console.log(last_index);

Output:

4

Since we have two elements of bananas in the array, it shall pick the index of the last one.

  • map(): It performs a transformation on each element of the array resulting in the creation of a new array. Let’s assume we wanted to mutate our array such that each element has its length appended at the end. We make use of the map() method.
let fruits = ["mangoes","lemons","bananas"];
let new_fruits = fruits.map(fruit => `${fruit}${fruit.length}`);
console.log(new_fruits);

Output:

['mangoes7','lemons6','bananas7']
  • pop(): It is used to remove the last element of an array and returns the removed element. Using our example, we may want to remove the last fruit from the array. For this purpose, we have to use the pop() method.
let fruits = ["mangoes","lemons","bananas"];
let last_element = fruits.pop();
console.log(last_element);
console.log(fruits);

Output:

bananas
['mangoes','lemons']
  • push(): It adds an element to the end of the array and returns the new length of the array. With our example, if we have a new fruit we’d like to add into the array, we can use the push() method.
let fruits = ["mangoes","lemons","bananas"];
let new_length = fruits.push("pineapples");
console.log(new_length);
console.log(fruits);

Output:

4
['mangoes','lemons','bananas','pineapples']
  • reduce(): It reduces the elements of an array to a single value from left to right. The method receives two parameters that represent two values to be reduced. In the function to be executed, you specify the operation to be carried out and the starting value. Using our previous example, we can reduce the array of fruits from left to right and gain a single string using reduce()..
let fruits = ['mangoes','lemons','bananas'];
let reduced = fruits.reduce((fruit_a,fruit_b) => fruit_a + fruit_b,'');
console.log(reduced);

Output:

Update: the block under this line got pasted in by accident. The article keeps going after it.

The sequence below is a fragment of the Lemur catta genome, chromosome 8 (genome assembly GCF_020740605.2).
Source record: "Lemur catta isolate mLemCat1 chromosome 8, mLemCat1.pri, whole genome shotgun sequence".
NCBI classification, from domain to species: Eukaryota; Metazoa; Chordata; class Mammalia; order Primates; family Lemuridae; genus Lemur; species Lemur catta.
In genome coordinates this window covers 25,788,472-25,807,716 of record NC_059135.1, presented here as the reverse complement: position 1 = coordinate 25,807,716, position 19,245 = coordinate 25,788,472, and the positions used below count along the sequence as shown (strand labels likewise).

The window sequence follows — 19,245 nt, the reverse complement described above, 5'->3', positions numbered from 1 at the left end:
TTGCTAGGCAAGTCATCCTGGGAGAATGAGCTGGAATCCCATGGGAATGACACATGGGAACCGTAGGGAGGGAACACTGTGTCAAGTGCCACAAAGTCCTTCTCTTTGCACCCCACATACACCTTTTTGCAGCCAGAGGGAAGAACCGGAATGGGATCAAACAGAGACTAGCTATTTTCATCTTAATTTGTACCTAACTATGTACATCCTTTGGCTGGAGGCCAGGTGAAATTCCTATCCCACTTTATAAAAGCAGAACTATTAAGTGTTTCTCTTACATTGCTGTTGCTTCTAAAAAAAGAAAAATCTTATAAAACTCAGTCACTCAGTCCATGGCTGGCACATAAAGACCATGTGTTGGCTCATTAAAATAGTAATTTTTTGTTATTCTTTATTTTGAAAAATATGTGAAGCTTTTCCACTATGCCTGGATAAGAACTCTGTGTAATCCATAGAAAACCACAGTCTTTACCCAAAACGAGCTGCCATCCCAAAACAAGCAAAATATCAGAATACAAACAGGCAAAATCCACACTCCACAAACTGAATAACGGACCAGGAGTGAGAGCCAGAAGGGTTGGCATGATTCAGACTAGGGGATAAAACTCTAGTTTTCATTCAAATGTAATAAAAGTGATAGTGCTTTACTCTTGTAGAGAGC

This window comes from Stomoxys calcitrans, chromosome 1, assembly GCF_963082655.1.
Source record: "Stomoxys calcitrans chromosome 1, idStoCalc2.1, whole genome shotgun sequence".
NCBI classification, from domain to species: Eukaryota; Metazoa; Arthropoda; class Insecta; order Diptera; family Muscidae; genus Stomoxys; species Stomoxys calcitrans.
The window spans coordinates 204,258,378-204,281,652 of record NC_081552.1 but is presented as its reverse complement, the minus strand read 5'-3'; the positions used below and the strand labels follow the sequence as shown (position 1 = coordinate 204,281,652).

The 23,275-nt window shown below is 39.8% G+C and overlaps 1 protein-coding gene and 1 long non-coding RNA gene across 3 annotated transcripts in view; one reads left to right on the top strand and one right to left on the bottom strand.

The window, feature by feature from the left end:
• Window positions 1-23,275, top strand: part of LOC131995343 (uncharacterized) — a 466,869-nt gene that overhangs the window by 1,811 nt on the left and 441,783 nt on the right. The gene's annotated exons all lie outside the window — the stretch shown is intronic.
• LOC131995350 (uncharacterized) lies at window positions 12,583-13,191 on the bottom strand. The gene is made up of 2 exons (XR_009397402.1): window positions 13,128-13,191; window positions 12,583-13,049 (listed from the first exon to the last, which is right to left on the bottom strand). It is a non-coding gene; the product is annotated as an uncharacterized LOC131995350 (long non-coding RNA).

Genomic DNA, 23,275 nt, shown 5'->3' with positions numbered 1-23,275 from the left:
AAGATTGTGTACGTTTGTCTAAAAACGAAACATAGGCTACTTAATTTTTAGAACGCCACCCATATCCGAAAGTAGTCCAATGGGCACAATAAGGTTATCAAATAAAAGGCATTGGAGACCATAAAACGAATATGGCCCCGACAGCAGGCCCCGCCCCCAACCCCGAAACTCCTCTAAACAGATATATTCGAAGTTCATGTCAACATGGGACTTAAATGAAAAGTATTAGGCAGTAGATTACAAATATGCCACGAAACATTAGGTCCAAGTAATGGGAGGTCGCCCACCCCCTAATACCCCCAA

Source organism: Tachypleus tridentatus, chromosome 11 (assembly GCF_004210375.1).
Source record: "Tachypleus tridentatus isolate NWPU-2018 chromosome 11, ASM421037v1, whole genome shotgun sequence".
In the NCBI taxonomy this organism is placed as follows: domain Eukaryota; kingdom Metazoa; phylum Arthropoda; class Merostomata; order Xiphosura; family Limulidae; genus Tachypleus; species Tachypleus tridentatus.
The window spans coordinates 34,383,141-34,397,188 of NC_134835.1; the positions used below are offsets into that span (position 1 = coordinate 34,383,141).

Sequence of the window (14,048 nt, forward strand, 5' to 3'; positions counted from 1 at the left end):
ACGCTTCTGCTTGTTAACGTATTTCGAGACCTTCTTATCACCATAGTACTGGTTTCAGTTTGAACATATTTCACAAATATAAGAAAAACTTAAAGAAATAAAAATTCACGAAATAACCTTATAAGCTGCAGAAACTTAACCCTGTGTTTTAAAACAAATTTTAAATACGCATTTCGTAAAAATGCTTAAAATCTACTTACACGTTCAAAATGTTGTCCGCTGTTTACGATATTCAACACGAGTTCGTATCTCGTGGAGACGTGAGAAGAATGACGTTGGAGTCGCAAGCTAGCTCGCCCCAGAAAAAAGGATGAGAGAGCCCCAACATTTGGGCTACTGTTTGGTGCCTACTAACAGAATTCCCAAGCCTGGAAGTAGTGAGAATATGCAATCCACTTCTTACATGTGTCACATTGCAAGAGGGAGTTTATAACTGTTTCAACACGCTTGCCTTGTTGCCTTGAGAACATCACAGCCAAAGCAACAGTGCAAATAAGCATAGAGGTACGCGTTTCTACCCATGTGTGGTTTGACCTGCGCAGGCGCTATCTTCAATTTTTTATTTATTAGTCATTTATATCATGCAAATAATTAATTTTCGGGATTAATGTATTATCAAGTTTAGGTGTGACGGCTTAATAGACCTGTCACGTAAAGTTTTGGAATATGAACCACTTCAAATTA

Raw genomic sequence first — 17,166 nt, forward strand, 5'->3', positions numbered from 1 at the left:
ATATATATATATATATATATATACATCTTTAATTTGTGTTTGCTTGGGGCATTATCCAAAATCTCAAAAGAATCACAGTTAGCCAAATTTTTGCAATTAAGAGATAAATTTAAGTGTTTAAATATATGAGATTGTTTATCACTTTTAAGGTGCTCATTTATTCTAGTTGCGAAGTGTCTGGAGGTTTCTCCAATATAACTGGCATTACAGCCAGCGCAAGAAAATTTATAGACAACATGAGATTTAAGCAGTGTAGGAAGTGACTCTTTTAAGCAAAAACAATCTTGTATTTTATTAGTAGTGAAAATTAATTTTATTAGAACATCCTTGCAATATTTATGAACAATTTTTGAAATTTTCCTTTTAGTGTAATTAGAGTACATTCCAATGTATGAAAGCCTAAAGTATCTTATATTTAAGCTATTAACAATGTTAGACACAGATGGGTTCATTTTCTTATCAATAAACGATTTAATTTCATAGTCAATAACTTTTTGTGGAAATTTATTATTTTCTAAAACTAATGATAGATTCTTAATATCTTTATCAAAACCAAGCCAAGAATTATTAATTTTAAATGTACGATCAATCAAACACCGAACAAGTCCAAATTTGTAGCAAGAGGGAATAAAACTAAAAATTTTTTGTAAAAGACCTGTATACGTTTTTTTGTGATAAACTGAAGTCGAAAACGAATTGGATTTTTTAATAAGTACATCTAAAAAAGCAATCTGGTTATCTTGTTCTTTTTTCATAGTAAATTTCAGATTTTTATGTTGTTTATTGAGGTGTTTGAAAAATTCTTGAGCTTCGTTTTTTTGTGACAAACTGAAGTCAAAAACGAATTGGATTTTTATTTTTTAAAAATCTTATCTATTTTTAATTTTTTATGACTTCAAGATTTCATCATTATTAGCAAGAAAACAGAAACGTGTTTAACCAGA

mangoeslemonsbananas
  • reduceRight(): This works similar to reduce(), only that it reduces from the right to the left. The parameters received and the function to be executed are defined similarly. Using our previous example, we can reduce the array of fruits from the right achieving a different string.
let fruits = ['mangoes','lemons','bananas'];
let reduced_right = fruits.reduceRight((fruit_a,fruit_b) => fruit_a + fruit_b,'');
console.log(reduced_right);

Output:

bananaslemonsmangoes
  • reverse(): It reverses the order of elements in an array. The new array returned starts with the elements that were at the end in the original array. From the previous example, we can reverse the fruits such that we have an array that starts with the last element of the fruits array using reverse().
let fruits = ['mangoes','lemons','bananas'];
let reversed_fruits = fruits.reverse();
console.log(reversed_fruits);

Output:

['bananas','lemons','mangoes']
  • shift(): It is the opposite of pop(). shift() removes an element at the beginning of an array and returns that element. For example, in our fruits array, we can remove the first element of the array and get the element removed.
let fruits = ['mangoes','lemons','bananas'];
let removed_element = fruits.shift();
console.log(removed_element);
console.log(fruits);

Output:

mangoes
['lemons','bananas']
  • slice(): It selects some portions of an array based on the start and end index and returns the new array with those portions. If the start and end index are not specified, it returns a replica of the original array.